To measure – political success or anything else – we need to choose the right metrics. It is widely recognised that GDP per capita or average income is not necessarily that useful. A point that must be repeated over and over is that when in comes to wealth and income, it is not the crude average that matters, it is the distribution. The Guardian has published a superb graphic today where we can both look at distributions and choose our own metrics. The focus is mainly about London versus the rest of the England. A point, often made, is what about the extreme inequality within London? Or even, yes average incomes are higher in London but so are average house prices, so may be everything balances out? See comparison below for London and County Durham. For these reasons, monetary metrics and crude averages are not always particularly insightful.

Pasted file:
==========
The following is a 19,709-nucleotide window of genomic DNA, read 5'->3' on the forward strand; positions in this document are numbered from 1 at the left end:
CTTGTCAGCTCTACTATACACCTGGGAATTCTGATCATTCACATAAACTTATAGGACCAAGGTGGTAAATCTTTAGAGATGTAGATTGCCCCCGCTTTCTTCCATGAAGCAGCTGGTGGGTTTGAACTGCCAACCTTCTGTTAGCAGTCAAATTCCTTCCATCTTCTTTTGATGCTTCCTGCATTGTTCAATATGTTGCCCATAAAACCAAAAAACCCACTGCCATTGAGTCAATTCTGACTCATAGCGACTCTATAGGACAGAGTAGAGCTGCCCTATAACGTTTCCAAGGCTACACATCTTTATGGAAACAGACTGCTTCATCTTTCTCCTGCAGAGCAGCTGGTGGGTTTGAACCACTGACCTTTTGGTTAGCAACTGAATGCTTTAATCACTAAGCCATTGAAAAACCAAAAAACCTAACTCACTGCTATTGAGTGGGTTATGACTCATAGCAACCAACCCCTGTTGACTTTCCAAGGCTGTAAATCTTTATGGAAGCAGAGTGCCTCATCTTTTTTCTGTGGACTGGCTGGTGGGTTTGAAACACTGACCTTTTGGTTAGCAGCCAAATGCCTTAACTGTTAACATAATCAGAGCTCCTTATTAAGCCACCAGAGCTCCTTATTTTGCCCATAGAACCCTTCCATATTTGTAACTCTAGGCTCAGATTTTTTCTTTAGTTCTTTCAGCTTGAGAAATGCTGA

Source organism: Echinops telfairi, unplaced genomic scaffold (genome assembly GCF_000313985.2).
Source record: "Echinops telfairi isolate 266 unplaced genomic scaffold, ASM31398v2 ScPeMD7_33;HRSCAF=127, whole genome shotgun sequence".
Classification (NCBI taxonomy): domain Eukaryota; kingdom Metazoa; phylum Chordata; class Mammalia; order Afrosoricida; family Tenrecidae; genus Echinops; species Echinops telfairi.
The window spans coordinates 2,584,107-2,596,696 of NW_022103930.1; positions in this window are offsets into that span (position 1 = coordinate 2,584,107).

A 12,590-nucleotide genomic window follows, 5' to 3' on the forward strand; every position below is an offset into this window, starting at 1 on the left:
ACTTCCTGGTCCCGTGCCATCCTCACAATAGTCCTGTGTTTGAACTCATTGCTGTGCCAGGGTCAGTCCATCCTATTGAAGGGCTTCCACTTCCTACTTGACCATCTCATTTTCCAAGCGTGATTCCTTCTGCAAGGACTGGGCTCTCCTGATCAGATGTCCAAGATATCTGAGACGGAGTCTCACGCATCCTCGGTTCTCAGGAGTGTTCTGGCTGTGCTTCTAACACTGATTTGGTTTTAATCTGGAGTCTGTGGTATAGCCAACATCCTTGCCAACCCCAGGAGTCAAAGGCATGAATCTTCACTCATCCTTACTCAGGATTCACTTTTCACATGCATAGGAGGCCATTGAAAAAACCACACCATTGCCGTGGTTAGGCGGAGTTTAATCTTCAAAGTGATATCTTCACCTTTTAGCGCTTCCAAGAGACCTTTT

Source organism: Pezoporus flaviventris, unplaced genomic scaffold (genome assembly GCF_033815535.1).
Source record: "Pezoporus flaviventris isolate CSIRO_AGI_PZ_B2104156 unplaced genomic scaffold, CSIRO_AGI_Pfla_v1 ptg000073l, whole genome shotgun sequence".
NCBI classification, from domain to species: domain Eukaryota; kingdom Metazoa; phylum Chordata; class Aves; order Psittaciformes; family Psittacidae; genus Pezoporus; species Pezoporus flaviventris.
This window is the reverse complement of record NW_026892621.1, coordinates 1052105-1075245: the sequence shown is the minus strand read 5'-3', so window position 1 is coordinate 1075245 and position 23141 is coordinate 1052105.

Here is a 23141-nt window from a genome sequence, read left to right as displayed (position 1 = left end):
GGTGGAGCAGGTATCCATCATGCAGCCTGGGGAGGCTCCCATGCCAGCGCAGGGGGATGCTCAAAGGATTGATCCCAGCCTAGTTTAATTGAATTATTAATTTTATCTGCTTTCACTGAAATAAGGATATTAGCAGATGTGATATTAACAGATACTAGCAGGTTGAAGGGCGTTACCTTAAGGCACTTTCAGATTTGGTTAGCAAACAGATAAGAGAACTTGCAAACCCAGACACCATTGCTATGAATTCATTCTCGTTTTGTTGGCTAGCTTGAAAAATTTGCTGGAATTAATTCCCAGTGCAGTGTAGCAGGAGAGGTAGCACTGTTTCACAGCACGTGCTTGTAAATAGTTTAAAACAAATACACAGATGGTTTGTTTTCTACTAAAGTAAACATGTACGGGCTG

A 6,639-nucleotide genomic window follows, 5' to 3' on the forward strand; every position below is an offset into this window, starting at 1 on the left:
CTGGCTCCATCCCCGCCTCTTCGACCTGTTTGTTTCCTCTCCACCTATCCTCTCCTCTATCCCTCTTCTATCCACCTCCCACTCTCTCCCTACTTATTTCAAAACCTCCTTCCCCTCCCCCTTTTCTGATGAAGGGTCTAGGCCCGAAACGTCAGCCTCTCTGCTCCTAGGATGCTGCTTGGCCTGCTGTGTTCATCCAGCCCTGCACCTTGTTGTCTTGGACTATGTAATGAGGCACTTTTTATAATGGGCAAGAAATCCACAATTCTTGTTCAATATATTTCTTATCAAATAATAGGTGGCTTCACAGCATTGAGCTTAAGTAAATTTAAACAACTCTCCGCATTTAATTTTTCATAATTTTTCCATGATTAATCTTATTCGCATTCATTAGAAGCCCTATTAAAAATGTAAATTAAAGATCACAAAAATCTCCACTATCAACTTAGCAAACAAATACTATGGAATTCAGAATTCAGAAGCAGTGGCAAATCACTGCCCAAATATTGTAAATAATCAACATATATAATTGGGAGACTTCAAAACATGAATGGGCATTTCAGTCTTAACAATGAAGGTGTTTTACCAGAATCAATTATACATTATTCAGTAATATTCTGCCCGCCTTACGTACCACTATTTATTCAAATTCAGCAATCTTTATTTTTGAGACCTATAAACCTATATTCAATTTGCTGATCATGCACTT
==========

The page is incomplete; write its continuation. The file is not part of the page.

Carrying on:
By looking at other metrics that reflect quality of life factors, e.g. depression, we gain additional insight, and in contrast to monetary measures, here crude averages may be sufficient to tell us something important. We could still argue about how to weight different metrics. For example, London does very badly on air quality, but for many of the people of County Durham slightly cleaner air is not much of a consolation, as the graphs below illustrate.
I have argued before that the complete failure of the so-called centre and the ensuing polarization in our politics is far more about inequality of outcomes than the inequality of incomes. We need metric based, evidence based politics, more than ever.